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Money Rollin’ In

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Money Rollin’ In


Lion Bioscience could receive up to $11 million in a six-year licensing deal signed with Schering for its DiscoveryCenter software. The deal includes an up-front fee of about $3 million to $5 million, as well as an estimated $100,000 to $1 million in professional services and consulting fees per year. Schering, however, has the option to cancel the agreement after three years.


Find “New Schering Deal Could Net Lion Up to $11 Million” by searching: Schering


RNAi Rising


Layoffs? Downturn? What are you talking about? At the RNAi 2003 conference in Waltham, Mass., it might as well be 1999. Nearly 200 people have shown up for this one-track, two-day event off I-95, which was organized not by a major conference company but by a former PerkinElmer scientist, Krishnarao Appasani. The talks veered toward a consensus that there is real promise that this technology will deliver.


Find “RNAi Draws a Crowd to Waltham: Optimism Abounds” by searching: Waltham Weekly


DIY Pays Off


“It was not just a fortuitous coincidence that we happened to have an array that could do this. We’ve been planning for this.”

— Joe DeRisi, University of California, San Francisco, describing how his lab used its homebrew microarray to detect coronavirus in SARS patient samples from the CDC


Find “UCSF’s Joe DeRisi on Microarrays in the Hunt for the SARS Virus” by searching: DeRisi Weekly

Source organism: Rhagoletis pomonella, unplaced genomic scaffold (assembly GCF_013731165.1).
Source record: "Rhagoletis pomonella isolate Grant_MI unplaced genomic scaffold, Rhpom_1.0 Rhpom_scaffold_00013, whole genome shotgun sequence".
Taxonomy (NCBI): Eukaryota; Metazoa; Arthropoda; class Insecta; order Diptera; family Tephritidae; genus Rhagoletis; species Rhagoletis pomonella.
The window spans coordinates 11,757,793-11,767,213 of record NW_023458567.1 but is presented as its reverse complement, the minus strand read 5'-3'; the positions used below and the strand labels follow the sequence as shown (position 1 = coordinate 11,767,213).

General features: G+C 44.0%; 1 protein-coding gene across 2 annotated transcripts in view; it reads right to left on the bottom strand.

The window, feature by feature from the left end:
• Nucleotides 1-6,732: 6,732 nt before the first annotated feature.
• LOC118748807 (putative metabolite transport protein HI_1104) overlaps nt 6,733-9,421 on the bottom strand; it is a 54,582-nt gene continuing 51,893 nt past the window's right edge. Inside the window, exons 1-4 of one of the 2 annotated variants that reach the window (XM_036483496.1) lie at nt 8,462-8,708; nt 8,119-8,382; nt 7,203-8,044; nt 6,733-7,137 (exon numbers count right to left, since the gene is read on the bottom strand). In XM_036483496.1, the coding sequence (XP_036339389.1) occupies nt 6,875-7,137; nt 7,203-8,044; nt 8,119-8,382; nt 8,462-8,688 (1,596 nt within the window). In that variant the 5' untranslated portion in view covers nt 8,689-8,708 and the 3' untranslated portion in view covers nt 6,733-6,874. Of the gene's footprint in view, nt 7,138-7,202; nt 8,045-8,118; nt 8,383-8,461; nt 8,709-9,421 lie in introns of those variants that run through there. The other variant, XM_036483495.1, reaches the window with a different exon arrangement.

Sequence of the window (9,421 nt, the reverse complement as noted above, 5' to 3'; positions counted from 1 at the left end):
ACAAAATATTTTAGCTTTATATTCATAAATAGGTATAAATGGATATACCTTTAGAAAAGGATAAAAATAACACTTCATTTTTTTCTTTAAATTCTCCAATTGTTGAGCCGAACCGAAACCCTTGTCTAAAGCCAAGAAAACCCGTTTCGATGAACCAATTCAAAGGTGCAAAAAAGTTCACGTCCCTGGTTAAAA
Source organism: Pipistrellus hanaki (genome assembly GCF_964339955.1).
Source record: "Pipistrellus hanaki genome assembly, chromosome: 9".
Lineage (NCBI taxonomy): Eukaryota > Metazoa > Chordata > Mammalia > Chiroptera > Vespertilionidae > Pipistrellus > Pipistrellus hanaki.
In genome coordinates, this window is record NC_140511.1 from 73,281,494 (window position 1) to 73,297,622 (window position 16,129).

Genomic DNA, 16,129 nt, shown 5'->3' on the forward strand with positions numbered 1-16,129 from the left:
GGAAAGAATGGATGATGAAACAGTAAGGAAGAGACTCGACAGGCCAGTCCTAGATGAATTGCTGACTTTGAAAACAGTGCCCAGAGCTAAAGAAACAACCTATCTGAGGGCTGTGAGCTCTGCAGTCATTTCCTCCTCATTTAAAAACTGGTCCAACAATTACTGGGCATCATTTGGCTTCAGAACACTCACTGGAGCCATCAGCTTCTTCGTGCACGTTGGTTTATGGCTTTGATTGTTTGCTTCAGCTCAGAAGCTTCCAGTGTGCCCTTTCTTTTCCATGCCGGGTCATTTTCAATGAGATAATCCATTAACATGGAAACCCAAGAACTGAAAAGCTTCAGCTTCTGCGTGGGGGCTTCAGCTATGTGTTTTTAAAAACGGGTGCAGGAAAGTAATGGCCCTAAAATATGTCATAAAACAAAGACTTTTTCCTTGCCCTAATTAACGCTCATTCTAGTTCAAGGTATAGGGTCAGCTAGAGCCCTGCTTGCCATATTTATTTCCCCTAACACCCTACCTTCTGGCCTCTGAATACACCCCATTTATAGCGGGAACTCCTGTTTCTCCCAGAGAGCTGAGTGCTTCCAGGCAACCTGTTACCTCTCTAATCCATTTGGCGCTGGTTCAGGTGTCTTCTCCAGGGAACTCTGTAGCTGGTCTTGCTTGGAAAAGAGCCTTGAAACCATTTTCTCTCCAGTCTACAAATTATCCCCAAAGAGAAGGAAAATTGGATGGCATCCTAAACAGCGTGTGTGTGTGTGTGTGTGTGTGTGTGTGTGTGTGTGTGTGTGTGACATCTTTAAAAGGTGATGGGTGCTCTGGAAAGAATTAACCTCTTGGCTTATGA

Look at the Big Picture


“Our job as CEOs is to step in and paint a picture for the client of what we can achieve for them, and then get them to pay for the vision. If they’re paying for the technology, we’re going to go out of business.”

— Richard Gill, AnVil CEO


Find “Executive Roundtable: Is Clinical Genomics the Cure for ‘Not Invented Here’ Syndrome?” by searching: Gill Weekly


Stars of SARS


As researchers drew worldwide attention for draft sequences of the severe acute respiratory syndrome coronavirus genome, proteomics researchers were quietly working their end of the SARS problem. John Wilkins, Kenneth Standing, and their colleagues sequenced two of the coronavirus proteins by mass spectrometry. One appears to be recognized by the immune system and could potentially become the starting point for a vaccine.


Find “University of Manitoba Proteomics Researchers Tackle SARS Virus Proteins” by searching: SARS Weekly


Us, Paranoid? Puh-leez


Will the pharmaceutical industry respond to overtures by Janet Woodcock, director of the FDA’s Center for Drug Evaluation and Research, to put their squabble-laced history behind them and infuse some ‘trust’ into both parties’ pharmacogenomics initiative? Some say pharma must first put its “paranoia” behind it.


Find “Trying to Rally PGx, CDER’s Woodcock Solicits ‘Trust’ Between Pharma, FDA” by searching: CDER


The Scan

Booster for At-Risk

The New York Times reports that the US Food and Drug Administration has authorized a third dose of the Pfizer-BioNTech SARS-CoV-2 vaccine for people over 65 or at increased risk.

Preprints OK to Mention Again

Nature News reports the Australian Research Council has changed its new policy and now allows preprints to be cited in grant applications.

Hundreds of Millions More to Share

The US plans to purchase and donate 500 million additional SARS-CoV-2 vaccine doses, according to the Washington Post.

Nature Papers Examine Molecular Program Differences Influencing Neural Cells, Population History of Polynesia

In Nature this week: changes in molecular program during embryonic development leads to different neural cell types, and more.